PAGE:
capsule review

Dell Inspiron 9100

At a Glance
  • Dell Inspiron 9100

Dell Inspiron 9100
Artwork: Rick Rizner, John Goddard

Don't let the Incredible Hulk exterior turn you off to the good inner qualities of the Dell 9100. With a thick two-tone case and a double row of rear connections, this hefty 9.2-pound notebook looks as if it's sitting on top of a docking station. While hardly a flattering sight in these days of svelte portables, this latest Dell wide-screen notebook is a fine desktop replacement that's well equipped and sounds terrific.

Our fully loaded 9100 came with a 15.4-inch screen; Bluetooth and Wi-Fi wireless communications; a double-layer, write-capable 8X DVD+RW burner; dual pointing devices (touchpad and eraserhead); and almost every other notebook feature except a TV tuner and a card reader.

The 9100 performed well in our speed tests, earning a WorldBench 5 score of 81. That's 3 and 11 points higher, respectively, than two other notebooks with the same 3.2-GHz Pentium 4 processor and 512MB of RAM.

The 9100 is also highly expandable. For an extra $199, you can upgrade from the 60GB, 7200-rpm hard drive in our test unit to a 100GB model. Only one other notebook manufacturer, HP, currently offers this option. You can also outfit the DVD drive's modular bay, complete with spring-loaded side release, with other types of optical drives.

Theoretically, you should also be able to add external optical and hard drives via a shell connected to a special port (a powered USB port). Although no such devices are sold specifically for the 9100, Dell says the shells and drives compatible with its Latitude D800 are compatible with the 9100.

Multimedia fans, listen up: The 9100 jams big-time. The front stereo speakers team up with a bottom subwoofer integrated into the 12-cell battery to rock your business presentations and DVD movies. Press-and-hold buttons above the keyboard let you easily control volume. Buttons flanking the keyboard let you easily control music CDs.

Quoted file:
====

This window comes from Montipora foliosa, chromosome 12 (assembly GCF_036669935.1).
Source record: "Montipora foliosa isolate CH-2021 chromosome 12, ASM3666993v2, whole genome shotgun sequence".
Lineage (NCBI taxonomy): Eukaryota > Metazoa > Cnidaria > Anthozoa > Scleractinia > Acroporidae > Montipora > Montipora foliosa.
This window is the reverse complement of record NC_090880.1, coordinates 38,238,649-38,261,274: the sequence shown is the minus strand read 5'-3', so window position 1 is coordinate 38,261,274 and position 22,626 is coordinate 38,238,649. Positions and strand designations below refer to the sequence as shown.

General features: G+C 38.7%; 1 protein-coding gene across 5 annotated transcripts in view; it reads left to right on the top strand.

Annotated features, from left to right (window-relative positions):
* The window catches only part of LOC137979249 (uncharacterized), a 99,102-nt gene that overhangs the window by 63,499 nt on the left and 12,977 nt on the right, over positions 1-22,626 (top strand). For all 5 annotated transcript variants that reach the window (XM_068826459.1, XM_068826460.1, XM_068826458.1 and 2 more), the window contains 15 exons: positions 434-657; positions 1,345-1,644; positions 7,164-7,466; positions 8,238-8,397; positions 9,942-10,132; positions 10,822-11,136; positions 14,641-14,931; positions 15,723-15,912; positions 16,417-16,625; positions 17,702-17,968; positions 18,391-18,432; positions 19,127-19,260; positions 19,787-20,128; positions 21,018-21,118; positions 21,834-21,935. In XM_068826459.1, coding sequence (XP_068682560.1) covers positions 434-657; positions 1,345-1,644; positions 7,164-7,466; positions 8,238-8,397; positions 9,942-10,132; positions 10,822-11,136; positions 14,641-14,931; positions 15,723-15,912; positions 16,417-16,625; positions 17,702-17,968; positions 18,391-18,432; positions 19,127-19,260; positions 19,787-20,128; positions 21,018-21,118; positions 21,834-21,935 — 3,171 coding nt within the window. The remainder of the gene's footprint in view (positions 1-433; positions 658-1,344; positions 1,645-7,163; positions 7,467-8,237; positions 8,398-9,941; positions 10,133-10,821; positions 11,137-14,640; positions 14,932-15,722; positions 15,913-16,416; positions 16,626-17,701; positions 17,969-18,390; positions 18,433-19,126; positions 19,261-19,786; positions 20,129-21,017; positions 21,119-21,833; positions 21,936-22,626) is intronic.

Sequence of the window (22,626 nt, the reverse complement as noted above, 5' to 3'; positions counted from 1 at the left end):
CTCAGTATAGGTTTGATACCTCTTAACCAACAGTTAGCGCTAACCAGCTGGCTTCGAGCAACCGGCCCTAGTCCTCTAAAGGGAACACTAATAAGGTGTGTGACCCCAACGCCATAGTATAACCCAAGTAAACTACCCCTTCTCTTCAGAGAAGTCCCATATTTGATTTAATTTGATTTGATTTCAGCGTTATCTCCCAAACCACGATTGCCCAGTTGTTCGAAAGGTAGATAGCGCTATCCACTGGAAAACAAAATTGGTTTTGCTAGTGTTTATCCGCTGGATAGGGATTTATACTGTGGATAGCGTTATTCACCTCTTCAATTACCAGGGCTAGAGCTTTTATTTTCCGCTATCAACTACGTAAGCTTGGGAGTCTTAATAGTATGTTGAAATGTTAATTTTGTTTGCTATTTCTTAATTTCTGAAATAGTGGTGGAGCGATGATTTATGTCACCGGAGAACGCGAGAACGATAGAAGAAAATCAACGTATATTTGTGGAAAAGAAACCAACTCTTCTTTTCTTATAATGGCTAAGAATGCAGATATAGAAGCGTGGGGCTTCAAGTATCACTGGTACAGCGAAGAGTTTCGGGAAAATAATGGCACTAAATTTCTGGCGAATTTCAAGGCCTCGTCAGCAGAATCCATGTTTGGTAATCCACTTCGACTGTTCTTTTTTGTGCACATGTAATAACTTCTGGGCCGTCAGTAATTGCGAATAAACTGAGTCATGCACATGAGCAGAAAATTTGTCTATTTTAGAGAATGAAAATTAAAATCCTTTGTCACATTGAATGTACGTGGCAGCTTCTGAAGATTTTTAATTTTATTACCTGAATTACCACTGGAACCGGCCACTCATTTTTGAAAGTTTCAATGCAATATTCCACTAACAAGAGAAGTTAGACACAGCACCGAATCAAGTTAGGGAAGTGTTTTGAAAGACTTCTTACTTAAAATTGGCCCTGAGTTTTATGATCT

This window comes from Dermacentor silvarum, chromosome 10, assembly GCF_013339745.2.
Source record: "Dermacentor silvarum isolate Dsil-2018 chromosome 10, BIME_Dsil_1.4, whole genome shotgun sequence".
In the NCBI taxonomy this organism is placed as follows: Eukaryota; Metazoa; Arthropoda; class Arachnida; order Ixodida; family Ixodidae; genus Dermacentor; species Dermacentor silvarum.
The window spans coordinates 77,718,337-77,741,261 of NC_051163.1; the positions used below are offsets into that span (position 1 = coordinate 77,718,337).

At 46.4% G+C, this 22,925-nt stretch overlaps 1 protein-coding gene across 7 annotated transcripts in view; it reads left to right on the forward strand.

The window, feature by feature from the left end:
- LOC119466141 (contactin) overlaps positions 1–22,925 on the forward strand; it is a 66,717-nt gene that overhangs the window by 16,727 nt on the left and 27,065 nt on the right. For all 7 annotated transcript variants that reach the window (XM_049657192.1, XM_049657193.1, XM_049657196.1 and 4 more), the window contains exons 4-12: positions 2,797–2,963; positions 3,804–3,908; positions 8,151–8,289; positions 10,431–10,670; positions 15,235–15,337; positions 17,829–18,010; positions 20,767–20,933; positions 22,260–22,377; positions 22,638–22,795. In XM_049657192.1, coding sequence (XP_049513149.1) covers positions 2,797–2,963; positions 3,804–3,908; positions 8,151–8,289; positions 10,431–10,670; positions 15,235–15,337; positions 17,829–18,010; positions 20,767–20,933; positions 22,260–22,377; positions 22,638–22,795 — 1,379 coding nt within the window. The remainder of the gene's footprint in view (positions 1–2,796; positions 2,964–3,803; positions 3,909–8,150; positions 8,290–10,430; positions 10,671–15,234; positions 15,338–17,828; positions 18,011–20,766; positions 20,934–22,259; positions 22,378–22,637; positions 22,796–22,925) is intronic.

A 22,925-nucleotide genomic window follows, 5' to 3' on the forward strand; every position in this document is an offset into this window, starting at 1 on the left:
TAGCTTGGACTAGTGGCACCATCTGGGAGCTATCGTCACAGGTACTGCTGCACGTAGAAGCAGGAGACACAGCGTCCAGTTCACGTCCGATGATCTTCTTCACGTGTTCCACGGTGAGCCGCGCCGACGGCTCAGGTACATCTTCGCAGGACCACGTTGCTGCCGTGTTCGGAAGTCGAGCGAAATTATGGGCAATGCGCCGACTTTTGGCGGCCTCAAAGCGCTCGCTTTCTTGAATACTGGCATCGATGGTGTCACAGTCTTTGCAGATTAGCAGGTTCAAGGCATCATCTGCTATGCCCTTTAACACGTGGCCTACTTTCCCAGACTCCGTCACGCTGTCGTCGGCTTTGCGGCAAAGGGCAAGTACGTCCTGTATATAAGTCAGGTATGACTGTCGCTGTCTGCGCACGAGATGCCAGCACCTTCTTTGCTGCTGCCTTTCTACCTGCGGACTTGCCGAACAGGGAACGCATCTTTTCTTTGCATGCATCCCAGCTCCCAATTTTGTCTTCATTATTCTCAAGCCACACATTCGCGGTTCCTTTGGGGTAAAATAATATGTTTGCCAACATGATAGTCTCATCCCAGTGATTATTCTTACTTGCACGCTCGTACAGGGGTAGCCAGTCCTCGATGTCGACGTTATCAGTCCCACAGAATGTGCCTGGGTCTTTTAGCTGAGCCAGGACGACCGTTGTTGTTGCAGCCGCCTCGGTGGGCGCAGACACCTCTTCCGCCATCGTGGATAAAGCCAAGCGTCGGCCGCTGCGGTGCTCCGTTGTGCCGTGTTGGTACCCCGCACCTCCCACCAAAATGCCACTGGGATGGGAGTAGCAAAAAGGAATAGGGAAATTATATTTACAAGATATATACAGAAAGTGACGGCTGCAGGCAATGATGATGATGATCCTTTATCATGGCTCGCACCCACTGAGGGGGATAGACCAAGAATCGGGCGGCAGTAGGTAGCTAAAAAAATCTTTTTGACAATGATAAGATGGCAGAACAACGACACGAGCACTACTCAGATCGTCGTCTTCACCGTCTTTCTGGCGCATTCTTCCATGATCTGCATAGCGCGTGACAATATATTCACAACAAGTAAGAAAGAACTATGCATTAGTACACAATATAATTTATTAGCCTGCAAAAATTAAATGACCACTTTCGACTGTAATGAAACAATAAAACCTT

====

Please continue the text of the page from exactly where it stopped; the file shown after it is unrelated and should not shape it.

Need a larger screen? Dell throws in an adapter cable to make the 9100's S-Video port work with the composite ports on an older TV. Plus, the 9100's rear DVI port connects directly to a digital LCD--rare for a laptop.

Typing on the 9100's big, deep keyboard produces an audible thumping, which some users may find annoying. However, the keyboard layout is good; both the touchpad and the eraserhead are easy to use. The eraserhead's mouse buttons, located just below the keyboard, press down especially easily; however, the touchpad's buttons are too stiff.

If you're the manual-reading type, the 9100 comes with solid printed documentation. You can also download an easy-to-search, hyperlinked Acrobat version from Dell's Web site.

The 9100's only real Achilles' heel is battery life, which at a mere 1 hour, 26 minutes, is among the worst in our current batch of notebooks. This performance is not surprising, however, given the 9100's energy-hogging 3.2-GHz Pentium 4 desktop processor. To alleviate the problem, Dell sells a $129 16-cell battery upgrade (without integrated subwoofer), which fits into the same slot as the 12-cell battery.

Fantastic audio and a full feature set turn this oversize ugly duckling into a beautiful-sounding swan.

Carla Thornton

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At a Glance
  • Dell Inspiron 9100

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